In step with the times
S. D. Sharma

Kathak maestro Jayant Kastuar talks about his journey
as a performer and the contemporary scenario

Since time immemorial, the Indian classical dancing has been regarded as the supreme realm of art, as it embodies a harmonious blend of all forms like music, poetry, acting,dance, painting and now yoga as well," says Jayant Kastuar, acclaimed Kathak dancer of international eminence and at present secretary of the Sangeet Natak Akademi of India.

Jayant Kastuar
Jayant Kastuar

Honoured with titles like Nritya Chhdamani, Nritya Shiromani and others in India and abroad. Kastuar introduces himself as a learner of this dance form. A visionary, able arts administrator and, above all, an avid performer, he remained director of the Kathak Kendra before being chosen as the secretary of the Akademi in 1999.In the city recently on the invitation of the Punjab Sangeet Natak Akademi, Kastuar shared his passion for the performing arts. Excerpts from an interview:

With your brilliant academic record, how did kathak happen at that stage?

I come from an affluent zamindar family of Jharkhand. My training in Kathak started as a toddler, much before my formal education. By 1960, I was being hailed as a child ‘dancing star’ in eastern India and in 1967, I performed at a music conference before the recital of Ustad Bade Ghulam Ali Khan, who blessed me. I initially learnt from guru Banke Behari Acharya, Inder Kumar Patnaik and my pramukh guru Durga Lal with dedication.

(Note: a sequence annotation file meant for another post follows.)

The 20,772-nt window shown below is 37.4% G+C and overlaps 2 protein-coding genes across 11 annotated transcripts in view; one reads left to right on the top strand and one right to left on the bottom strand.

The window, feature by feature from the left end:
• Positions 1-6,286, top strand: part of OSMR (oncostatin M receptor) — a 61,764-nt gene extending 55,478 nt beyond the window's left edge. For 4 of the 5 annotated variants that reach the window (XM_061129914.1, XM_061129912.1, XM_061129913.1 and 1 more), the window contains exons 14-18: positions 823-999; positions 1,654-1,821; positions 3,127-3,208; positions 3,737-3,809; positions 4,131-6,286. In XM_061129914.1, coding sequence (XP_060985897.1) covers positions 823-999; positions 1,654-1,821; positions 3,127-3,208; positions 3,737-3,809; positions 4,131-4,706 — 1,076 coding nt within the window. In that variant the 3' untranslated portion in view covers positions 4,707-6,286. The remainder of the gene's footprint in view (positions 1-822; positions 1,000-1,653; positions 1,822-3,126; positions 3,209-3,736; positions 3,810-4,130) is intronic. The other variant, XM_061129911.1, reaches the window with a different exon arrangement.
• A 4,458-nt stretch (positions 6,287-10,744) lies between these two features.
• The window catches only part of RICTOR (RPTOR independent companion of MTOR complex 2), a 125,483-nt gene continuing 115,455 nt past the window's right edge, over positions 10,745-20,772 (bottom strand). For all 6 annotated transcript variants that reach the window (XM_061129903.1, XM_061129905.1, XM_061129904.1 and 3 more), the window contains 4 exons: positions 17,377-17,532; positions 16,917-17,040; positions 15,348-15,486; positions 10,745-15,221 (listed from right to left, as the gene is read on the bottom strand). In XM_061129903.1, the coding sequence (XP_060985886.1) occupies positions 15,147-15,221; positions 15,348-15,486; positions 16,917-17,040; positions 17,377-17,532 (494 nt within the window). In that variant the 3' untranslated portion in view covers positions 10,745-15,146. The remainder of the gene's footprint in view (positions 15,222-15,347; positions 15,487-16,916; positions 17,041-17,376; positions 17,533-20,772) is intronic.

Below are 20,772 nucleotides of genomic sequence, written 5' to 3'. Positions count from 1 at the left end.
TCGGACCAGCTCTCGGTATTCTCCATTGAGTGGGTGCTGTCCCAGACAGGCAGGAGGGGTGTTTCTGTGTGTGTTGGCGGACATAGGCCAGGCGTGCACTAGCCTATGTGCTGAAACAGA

Do you find the same level of dedication and humility in the young generation and the gurus of today or is there too much commercialisation?

Shahensheelta is a relative concept now, what to talk of disciples or artists, even the audience, too, cannot watch any long performance. The performers, too, design their presentations to suit the milieu, eventually at the cost of the art. As far as commercialisation goes, it is natural since any artist is a part of the society and whatever prevails in the lok samaj is bound to affect the kala samaj.

Do you feel that classical dance, especially kathak, is gaining popularity as compared to the better established Bharatnatyam and other genres ?

Oh, yes, in absolute terms there is wider awakening and tremendous appreciation since instructors after training from gurus `A0groom more aspirants. Kathak, much more vibrant and versatile but limited to the northern areas, is comparatively new while Bhartnatyam has got established through the Kalakshetra and Kerala Kalamandlam in India.

But why are dancing forms not flourishing abroad as compared to Indian classical music? The classical dances are not even featured prominently in films?

Indian music reached the world faster through the radio, spools and but technological advancement was of help to the visual arts much later which has its limitations. Even now, all finer nuances of dance can not be captured in video recordings. The Indian film industry seems to have developed its own dance genre called Bollywood dancing.

What is the role of the Sangeet Natak Akademi in supporting similar state akademis?

We would love to collaborate with state bodies for the promotion of all regional arts at the national and international level but unfortunately, the stringent financial position comes on the way.